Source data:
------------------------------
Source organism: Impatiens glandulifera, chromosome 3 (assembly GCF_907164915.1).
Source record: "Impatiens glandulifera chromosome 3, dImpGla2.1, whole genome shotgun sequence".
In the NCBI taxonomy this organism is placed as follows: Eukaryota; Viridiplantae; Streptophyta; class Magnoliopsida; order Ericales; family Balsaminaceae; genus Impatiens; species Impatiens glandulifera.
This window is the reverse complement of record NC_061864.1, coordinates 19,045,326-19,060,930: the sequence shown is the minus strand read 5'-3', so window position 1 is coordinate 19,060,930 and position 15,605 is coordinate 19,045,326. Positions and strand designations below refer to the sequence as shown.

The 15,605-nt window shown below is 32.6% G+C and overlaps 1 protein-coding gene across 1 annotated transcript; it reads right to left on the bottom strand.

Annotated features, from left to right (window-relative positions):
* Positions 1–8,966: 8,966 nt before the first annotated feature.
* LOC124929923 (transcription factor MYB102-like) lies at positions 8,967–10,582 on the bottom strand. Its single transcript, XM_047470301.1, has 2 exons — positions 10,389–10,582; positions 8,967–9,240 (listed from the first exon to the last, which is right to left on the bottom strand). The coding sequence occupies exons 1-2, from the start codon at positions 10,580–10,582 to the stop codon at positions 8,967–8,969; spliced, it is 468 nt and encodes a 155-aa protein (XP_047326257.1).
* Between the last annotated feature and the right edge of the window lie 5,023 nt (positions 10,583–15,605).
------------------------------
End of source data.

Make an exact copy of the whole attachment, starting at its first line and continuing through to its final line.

Source organism: Impatiens glandulifera, chromosome 3 (assembly GCF_907164915.1).
Source record: "Impatiens glandulifera chromosome 3, dImpGla2.1, whole genome shotgun sequence".
In the NCBI taxonomy this organism is placed as follows: Eukaryota; Viridiplantae; Streptophyta; class Magnoliopsida; order Ericales; family Balsaminaceae; genus Impatiens; species Impatiens glandulifera.
This window is the reverse complement of record NC_061864.1, coordinates 19,045,326-19,060,930: the sequence shown is the minus strand read 5'-3', so window position 1 is coordinate 19,060,930 and position 15,605 is coordinate 19,045,326. Positions and strand designations below refer to the sequence as shown.

The 15,605-nt window shown below is 32.6% G+C and overlaps 1 protein-coding gene across 1 annotated transcript; it reads right to left on the bottom strand.

Annotated features, from left to right (window-relative positions):
* Positions 1–8,966: 8,966 nt before the first annotated feature.
* LOC124929923 (transcription factor MYB102-like) lies at positions 8,967–10,582 on the bottom strand. Its single transcript, XM_047470301.1, has 2 exons — positions 10,389–10,582; positions 8,967–9,240 (listed from the first exon to the last, which is right to left on the bottom strand). The coding sequence occupies exons 1-2, from the start codon at positions 10,580–10,582 to the stop codon at positions 8,967–8,969; spliced, it is 468 nt and encodes a 155-aa protein (XP_047326257.1).
* Between the last annotated feature and the right edge of the window lie 5,023 nt (positions 10,583–15,605).